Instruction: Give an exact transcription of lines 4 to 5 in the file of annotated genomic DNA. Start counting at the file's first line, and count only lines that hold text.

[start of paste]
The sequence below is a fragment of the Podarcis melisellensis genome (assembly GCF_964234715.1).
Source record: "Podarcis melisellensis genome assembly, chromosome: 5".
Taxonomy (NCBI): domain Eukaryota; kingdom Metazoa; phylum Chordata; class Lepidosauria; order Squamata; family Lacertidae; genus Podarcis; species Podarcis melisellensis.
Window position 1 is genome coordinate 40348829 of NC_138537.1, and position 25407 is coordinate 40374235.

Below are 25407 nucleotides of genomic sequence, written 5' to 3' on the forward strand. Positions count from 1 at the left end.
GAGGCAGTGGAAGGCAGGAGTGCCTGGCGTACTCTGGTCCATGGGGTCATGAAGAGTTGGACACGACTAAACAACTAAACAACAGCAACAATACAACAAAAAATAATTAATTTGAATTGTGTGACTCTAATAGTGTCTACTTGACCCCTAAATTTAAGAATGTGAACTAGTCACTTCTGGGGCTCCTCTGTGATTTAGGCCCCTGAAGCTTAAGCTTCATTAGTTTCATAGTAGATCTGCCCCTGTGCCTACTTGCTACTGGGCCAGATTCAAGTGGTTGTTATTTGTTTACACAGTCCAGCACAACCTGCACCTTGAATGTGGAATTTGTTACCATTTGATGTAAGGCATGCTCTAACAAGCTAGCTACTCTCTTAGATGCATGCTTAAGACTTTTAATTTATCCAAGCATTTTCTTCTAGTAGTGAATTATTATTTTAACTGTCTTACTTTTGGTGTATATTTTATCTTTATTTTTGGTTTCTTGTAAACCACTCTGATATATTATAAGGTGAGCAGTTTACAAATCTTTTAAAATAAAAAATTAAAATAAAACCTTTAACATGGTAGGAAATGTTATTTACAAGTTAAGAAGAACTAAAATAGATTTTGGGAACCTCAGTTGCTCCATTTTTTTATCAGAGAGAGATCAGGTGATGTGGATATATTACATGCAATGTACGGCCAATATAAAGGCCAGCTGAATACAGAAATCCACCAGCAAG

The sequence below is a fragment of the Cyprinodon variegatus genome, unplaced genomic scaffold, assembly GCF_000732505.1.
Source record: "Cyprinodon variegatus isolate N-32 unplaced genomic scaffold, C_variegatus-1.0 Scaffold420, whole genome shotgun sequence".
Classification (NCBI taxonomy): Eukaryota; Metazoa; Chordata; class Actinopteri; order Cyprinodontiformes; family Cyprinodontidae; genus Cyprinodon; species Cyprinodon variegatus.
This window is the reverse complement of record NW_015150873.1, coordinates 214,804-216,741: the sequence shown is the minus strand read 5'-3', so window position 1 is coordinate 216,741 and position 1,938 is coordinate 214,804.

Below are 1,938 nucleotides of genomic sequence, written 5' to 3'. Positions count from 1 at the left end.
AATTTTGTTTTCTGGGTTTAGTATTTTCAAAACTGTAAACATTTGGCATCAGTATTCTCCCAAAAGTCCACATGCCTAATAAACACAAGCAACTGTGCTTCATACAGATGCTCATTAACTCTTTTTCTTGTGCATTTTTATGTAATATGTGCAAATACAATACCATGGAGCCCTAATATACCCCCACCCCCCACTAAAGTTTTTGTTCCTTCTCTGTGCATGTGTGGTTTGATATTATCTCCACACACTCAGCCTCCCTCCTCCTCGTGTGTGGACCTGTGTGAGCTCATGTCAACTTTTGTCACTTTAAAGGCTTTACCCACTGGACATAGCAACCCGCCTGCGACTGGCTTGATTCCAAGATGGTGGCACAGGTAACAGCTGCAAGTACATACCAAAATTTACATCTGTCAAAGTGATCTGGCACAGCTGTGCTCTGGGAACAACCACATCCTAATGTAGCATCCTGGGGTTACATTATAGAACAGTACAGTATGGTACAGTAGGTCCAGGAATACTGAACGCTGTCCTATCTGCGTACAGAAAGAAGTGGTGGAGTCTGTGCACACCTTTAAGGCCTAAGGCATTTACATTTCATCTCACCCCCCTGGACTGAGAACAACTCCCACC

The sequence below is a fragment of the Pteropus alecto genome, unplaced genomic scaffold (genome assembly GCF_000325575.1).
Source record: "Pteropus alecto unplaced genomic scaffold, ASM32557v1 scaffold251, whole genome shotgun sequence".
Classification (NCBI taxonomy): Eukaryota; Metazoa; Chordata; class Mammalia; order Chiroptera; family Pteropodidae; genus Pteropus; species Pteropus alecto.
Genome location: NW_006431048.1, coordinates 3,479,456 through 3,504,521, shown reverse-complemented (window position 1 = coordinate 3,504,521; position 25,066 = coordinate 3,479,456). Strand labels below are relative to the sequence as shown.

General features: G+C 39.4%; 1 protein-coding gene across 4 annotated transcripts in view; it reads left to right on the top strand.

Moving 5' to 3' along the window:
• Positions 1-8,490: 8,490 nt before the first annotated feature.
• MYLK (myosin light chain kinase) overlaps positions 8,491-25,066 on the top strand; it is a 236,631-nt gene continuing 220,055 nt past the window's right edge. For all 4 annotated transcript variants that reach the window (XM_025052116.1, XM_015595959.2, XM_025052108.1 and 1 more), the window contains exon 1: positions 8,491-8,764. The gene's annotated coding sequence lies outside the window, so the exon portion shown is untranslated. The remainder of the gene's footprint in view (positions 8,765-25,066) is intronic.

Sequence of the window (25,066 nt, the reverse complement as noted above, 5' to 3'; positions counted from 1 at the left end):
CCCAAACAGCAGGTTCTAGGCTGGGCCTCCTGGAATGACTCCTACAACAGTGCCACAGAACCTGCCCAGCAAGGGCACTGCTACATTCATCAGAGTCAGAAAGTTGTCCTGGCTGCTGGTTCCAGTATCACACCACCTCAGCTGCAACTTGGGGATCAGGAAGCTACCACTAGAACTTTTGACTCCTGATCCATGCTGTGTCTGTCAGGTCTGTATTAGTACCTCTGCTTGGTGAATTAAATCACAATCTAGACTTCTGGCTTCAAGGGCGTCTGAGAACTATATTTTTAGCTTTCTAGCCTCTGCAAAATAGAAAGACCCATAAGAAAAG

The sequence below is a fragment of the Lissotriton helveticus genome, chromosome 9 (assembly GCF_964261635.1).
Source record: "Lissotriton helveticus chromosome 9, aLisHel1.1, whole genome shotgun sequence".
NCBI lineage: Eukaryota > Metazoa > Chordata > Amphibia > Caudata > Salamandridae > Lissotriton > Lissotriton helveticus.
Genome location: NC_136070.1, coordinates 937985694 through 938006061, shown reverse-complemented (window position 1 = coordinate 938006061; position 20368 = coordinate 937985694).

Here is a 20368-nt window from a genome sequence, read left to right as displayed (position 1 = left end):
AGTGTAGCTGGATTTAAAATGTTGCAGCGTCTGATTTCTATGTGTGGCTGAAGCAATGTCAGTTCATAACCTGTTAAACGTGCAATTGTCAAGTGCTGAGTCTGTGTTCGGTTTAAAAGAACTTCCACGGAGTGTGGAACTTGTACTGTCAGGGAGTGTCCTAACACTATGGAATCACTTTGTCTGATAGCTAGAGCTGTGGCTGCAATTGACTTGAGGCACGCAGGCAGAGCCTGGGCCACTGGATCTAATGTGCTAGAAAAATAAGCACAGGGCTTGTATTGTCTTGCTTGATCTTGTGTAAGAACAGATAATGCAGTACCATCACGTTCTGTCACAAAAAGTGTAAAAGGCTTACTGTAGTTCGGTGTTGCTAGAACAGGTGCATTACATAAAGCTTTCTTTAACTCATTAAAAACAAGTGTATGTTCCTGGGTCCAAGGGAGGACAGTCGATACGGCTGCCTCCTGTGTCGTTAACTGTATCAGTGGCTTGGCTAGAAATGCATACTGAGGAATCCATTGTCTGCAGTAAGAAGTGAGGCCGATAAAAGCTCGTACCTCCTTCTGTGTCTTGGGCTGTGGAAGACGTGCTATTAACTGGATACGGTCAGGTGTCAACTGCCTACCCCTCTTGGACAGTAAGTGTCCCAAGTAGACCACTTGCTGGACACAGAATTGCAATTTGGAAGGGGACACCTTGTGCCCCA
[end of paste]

Window position 1 is genome coordinate 40348829 of NC_138537.1, and position 25407 is coordinate 40374235.

Below are 25407 nucleotides of genomic sequence, written 5' to 3' on the forward strand. Positions count from 1 at the left end.